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Seeing your teen engage in risk taking behaviours can be scary - you might worry for their safety or the safety of others
- Trying new things and testing the limits is normal at all developmental stages from birth to old age - it’s how people grow to be wise and experienced
- It’s called risk taking when it involves activities that may result in harm to oneself or someone else
- Harmful risk taking by your child may potentially lead to health, legal and relationship problems
Why do young people take risks?
Tune into your child and notice the signs. Their risk taking may be influenced by the following:
Modelling what they see in the media
Mental health issues
Modelling friends and family
Boredom and a need to be challenged
Questioning the norms of society
Believing nothing bad will happen to them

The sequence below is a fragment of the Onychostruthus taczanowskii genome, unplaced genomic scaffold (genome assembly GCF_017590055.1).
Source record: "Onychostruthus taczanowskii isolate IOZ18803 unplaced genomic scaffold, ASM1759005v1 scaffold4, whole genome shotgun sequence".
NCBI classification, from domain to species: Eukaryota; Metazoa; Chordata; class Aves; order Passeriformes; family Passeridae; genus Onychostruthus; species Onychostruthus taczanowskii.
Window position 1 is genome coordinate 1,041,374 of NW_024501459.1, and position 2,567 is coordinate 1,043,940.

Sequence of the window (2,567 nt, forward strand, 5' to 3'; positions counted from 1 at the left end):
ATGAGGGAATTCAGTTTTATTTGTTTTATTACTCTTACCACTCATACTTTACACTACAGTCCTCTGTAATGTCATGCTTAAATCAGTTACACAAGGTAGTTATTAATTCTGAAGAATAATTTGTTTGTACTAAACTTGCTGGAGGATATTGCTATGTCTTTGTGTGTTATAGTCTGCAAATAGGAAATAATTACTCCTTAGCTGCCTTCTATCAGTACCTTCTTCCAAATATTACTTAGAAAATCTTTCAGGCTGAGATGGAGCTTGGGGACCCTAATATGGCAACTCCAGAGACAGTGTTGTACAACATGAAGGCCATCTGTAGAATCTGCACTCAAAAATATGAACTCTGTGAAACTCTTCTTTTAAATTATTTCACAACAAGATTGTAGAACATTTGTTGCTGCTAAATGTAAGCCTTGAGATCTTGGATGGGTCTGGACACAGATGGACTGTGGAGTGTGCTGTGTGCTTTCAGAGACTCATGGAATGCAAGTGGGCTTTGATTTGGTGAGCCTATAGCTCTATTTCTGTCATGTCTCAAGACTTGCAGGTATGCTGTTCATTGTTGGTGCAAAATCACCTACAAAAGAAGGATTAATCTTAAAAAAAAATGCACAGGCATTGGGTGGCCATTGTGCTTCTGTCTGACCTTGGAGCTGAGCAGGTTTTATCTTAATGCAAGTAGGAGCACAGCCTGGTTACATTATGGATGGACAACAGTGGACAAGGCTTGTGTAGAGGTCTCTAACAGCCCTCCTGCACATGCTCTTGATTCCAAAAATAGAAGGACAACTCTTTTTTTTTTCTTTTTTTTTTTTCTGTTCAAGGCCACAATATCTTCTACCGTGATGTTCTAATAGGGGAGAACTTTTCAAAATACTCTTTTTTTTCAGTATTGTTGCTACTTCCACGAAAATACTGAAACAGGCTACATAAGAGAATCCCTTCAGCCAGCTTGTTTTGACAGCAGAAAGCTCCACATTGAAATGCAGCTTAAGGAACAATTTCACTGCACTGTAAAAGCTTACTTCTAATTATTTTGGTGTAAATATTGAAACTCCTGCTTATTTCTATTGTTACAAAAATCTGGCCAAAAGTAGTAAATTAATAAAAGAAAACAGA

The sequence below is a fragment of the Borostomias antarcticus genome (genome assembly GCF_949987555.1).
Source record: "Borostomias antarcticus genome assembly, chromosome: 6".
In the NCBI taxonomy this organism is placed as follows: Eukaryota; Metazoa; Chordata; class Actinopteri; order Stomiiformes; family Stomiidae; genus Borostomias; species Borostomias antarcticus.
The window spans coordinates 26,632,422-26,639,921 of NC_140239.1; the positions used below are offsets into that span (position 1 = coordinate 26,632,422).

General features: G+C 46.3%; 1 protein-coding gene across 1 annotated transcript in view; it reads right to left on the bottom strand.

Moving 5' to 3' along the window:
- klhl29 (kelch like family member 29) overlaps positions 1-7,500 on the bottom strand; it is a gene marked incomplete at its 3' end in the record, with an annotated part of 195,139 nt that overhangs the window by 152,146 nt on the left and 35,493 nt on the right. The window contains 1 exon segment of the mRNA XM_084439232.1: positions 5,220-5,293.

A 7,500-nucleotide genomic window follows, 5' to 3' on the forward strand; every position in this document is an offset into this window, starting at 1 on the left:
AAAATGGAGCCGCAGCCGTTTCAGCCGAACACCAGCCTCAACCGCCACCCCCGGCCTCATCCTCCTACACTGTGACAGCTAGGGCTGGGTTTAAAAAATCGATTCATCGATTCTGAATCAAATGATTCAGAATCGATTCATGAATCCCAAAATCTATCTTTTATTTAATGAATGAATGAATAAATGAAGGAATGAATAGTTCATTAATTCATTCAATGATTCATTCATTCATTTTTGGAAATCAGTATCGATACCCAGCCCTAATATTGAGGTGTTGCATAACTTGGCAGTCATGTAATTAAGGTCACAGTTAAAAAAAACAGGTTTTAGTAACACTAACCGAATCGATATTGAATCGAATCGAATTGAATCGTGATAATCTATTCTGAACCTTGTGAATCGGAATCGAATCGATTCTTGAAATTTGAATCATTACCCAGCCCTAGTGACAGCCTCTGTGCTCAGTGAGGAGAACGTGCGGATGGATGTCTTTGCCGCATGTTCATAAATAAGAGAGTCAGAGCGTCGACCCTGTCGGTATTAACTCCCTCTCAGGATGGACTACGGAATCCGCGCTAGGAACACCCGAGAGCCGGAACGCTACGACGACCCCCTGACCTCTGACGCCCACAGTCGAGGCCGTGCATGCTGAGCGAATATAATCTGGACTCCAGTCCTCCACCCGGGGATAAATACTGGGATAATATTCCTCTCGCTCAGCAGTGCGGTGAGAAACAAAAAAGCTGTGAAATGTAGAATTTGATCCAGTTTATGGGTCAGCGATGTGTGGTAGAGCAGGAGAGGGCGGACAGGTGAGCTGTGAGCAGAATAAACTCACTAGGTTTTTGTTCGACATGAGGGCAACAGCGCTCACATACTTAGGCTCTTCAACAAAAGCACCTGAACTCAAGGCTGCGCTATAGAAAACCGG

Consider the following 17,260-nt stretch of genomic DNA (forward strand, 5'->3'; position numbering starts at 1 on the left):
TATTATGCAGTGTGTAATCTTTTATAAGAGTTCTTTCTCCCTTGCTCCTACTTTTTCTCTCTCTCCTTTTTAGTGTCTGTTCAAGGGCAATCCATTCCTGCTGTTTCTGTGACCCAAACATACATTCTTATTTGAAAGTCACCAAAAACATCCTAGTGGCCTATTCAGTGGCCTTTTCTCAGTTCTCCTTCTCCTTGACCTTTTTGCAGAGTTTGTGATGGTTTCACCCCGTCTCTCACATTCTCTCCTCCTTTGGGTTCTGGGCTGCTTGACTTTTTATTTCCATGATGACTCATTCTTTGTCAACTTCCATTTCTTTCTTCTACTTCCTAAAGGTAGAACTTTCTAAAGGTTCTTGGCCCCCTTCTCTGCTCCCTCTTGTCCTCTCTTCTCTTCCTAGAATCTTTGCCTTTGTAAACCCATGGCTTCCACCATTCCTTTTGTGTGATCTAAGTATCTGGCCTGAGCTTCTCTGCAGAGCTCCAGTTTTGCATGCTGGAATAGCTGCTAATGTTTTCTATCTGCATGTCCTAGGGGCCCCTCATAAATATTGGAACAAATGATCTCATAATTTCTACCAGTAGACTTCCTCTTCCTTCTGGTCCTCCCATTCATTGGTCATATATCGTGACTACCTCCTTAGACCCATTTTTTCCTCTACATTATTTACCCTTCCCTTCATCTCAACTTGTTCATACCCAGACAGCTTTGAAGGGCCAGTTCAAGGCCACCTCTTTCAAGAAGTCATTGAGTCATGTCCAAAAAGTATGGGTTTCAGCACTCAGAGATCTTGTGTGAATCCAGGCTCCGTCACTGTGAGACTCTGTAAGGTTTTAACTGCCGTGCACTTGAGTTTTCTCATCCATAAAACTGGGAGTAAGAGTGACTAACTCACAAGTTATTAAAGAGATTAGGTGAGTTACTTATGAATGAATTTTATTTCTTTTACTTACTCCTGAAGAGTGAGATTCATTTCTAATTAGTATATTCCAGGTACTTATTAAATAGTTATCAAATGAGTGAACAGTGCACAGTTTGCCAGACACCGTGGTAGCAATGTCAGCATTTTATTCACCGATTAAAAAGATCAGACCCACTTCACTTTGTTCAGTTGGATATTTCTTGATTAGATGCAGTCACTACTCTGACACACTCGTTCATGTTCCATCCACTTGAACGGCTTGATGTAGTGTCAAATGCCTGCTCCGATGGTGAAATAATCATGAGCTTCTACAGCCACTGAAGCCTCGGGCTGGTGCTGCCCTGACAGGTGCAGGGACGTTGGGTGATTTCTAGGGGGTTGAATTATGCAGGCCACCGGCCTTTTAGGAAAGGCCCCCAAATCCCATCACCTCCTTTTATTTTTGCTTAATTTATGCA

Absence of positive role models
“Learning to be an independent adult involves understanding how to handle risky situations”
What types of risks might your child take?
There are many different forms of risk taking. The level of risk involved can increase depending on the age of your child. Some of the concerns parents have for their kids include:
Drug and alcohol use
Unsafe sexual activity
Exposure to risks online
Illegal activities or gang involvement
How can you encourage your child to avoid dangerous risks?
Having good communication allows you to know what your child is doing when they’re not with you.
Also try these tips:
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